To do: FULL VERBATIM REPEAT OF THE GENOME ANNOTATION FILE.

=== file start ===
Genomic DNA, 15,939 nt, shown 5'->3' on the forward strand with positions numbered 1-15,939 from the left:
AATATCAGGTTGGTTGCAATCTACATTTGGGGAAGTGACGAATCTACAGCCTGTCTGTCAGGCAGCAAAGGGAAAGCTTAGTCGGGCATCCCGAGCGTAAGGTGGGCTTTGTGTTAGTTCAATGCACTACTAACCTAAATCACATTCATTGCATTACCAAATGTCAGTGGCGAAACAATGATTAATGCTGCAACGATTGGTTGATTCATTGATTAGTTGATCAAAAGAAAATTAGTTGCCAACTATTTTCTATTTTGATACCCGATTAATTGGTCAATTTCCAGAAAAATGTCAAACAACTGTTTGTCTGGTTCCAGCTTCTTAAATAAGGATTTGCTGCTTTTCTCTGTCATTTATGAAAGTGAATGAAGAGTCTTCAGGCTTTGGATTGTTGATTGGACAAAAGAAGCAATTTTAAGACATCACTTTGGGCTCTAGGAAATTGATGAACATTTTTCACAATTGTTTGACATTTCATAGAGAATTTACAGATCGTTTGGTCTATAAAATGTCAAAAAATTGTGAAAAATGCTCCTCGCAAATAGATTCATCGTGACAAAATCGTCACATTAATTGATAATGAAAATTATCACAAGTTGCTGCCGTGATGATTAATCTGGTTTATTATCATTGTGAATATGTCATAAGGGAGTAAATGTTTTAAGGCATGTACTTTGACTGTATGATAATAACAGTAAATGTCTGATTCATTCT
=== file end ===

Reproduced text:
Genomic DNA, 15,939 nt, shown 5'->3' on the forward strand with positions numbered 1-15,939 from the left:
AATATCAGGTTGGTTGCAATCTACATTTGGGGAAGTGACGAATCTACAGCCTGTCTGTCAGGCAGCAAAGGGAAAGCTTAGTCGGGCATCCCGAGCGTAAGGTGGGCTTTGTGTTAGTTCAATGCACTACTAACCTAAATCACATTCATTGCATTACCAAATGTCAGTGGCGAAACAATGATTAATGCTGCAACGATTGGTTGATTCATTGATTAGTTGATCAAAAGAAAATTAGTTGCCAACTATTTTCTATTTTGATACCCGATTAATTGGTCAATTTCCAGAAAAATGTCAAACAACTGTTTGTCTGGTTCCAGCTTCTTAAATAAGGATTTGCTGCTTTTCTCTGTCATTTATGAAAGTGAATGAAGAGTCTTCAGGCTTTGGATTGTTGATTGGACAAAAGAAGCAATTTTAAGACATCACTTTGGGCTCTAGGAAATTGATGAACATTTTTCACAATTGTTTGACATTTCATAGAGAATTTACAGATCGTTTGGTCTATAAAATGTCAAAAAATTGTGAAAAATGCTCCTCGCAAATAGATTCATCGTGACAAAATCGTCACATTAATTGATAATGAAAATTATCACAAGTTGCTGCCGTGATGATTAATCTGGTTTATTATCATTGTGAATATGTCATAAGGGAGTAAATGTTTTAAGGCATGTACTTTGACTGTATGATAATAACAGTAAATGTCTGATTCATTCT